Libraries: They're not just for kids and the homeless anymore! At least not in Long Island City, where a long-delayed house o' hardcovers on a plum waterfront site has just been given a shot of starchitecture from Steven Holl. The Times has the unveiling of Holl's new Queens West library, which will become an instant landmark on the LIC waterfront despite being tucked between?in architecture critic Nicolai Ouroussoff's words?the "soulless mix of generic apartment towers" that Queens West currently offers. Ouch.
Holl (one of our favorites) and his partner Chris McVoy have come up with an 80-foot-tall aluminum rectangle with huge windows carved out, no doubt creating some stunning East River and Manhattan skyline views. It doesn't look like a typical library, and that's the point. In fact, the building will serve three purposes: community center, peaceful retreat and haunted house. Talk about mixed-use!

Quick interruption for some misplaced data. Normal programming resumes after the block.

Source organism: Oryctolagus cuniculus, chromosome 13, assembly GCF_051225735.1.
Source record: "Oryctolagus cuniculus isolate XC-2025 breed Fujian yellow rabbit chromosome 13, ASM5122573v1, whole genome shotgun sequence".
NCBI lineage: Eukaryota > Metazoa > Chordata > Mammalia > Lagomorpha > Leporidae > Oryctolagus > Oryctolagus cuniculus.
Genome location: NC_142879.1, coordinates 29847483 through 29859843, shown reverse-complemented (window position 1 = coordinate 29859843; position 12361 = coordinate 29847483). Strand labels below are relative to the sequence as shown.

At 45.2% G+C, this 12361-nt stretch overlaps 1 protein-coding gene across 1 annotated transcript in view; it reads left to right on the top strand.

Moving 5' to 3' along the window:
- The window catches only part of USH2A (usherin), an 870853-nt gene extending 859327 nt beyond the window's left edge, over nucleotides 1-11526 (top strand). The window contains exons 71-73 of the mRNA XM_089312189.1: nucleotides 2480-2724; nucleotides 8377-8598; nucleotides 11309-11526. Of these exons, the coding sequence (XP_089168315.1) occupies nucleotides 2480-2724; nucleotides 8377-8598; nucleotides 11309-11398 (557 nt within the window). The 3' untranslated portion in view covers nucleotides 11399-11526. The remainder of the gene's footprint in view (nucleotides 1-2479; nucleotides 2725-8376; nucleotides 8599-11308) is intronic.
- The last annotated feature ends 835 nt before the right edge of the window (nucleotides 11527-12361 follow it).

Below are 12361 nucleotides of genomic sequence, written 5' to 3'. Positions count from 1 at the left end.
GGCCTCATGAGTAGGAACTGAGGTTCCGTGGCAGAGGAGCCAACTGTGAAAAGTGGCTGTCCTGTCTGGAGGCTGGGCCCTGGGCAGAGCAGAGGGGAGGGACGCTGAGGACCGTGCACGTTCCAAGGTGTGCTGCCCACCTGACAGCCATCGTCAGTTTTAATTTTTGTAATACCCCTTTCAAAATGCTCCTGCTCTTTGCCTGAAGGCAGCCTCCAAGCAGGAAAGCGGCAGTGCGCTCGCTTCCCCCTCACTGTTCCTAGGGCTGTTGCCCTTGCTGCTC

In the slightly-still-barren 'hood, the library will be one of a series of new "lively communal hubs, and should go far in bolstering the civic image of Queens," Ouroussoff writes. And it will help the residents forget about their ugly apartment buildings, at least for a moment. When approached from the street, visitors will enter a reading garden "walled off from the gloomy scene that surrounds it ... Ginkgo trees will shade the garden, partly blocking the view of the towers." Jeez, we'll go out on a limb and say the O-Dog isn't buying a place at Citylights anytime soon.
And then there's the spooky stuff. Seen from across the East River in Manhattan, the library's windows will emit a haunting glow at dusk, "looking a bit like ghosts trapped inside a machine." Holl's got something to freak out the claustrophobes, too. At night, spotlights illuminating the facade will make the windows "resemble caves dug into the wall of a cliff." Here's an after-hours rendering. Are you spooked?